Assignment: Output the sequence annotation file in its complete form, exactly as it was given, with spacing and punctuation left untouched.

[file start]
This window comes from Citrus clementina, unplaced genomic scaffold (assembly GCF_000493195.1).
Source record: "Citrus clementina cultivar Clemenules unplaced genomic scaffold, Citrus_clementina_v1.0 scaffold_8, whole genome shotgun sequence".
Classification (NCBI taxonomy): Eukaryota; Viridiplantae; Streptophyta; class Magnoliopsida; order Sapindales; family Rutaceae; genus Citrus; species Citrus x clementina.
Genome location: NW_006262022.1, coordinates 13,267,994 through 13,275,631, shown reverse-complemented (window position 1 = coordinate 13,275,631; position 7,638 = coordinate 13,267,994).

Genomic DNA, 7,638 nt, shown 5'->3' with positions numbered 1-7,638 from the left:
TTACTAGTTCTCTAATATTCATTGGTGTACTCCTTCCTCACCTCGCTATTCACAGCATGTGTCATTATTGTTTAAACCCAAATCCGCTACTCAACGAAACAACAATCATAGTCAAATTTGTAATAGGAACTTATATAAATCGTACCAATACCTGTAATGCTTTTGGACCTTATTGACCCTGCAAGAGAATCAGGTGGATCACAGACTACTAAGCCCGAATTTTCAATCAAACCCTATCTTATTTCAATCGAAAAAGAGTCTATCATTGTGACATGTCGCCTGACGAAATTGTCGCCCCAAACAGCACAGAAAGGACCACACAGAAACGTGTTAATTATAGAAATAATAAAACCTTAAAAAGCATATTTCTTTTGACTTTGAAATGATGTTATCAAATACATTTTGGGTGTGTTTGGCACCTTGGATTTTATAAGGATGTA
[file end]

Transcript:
This window comes from Citrus clementina, unplaced genomic scaffold (assembly GCF_000493195.1).
Source record: "Citrus clementina cultivar Clemenules unplaced genomic scaffold, Citrus_clementina_v1.0 scaffold_8, whole genome shotgun sequence".
Classification (NCBI taxonomy): Eukaryota; Viridiplantae; Streptophyta; class Magnoliopsida; order Sapindales; family Rutaceae; genus Citrus; species Citrus x clementina.
Genome location: NW_006262022.1, coordinates 13,267,994 through 13,275,631, shown reverse-complemented (window position 1 = coordinate 13,275,631; position 7,638 = coordinate 13,267,994).

Genomic DNA, 7,638 nt, shown 5'->3' with positions numbered 1-7,638 from the left:
TTACTAGTTCTCTAATATTCATTGGTGTACTCCTTCCTCACCTCGCTATTCACAGCATGTGTCATTATTGTTTAAACCCAAATCCGCTACTCAACGAAACAACAATCATAGTCAAATTTGTAATAGGAACTTATATAAATCGTACCAATACCTGTAATGCTTTTGGACCTTATTGACCCTGCAAGAGAATCAGGTGGATCACAGACTACTAAGCCCGAATTTTCAATCAAACCCTATCTTATTTCAATCGAAAAAGAGTCTATCATTGTGACATGTCGCCTGACGAAATTGTCGCCCCAAACAGCACAGAAAGGACCACACAGAAACGTGTTAATTATAGAAATAATAAAACCTTAAAAAGCATATTTCTTTTGACTTTGAAATGATGTTATCAAATACATTTTGGGTGTGTTTGGCACCTTGGATTTTATAAGGATGTA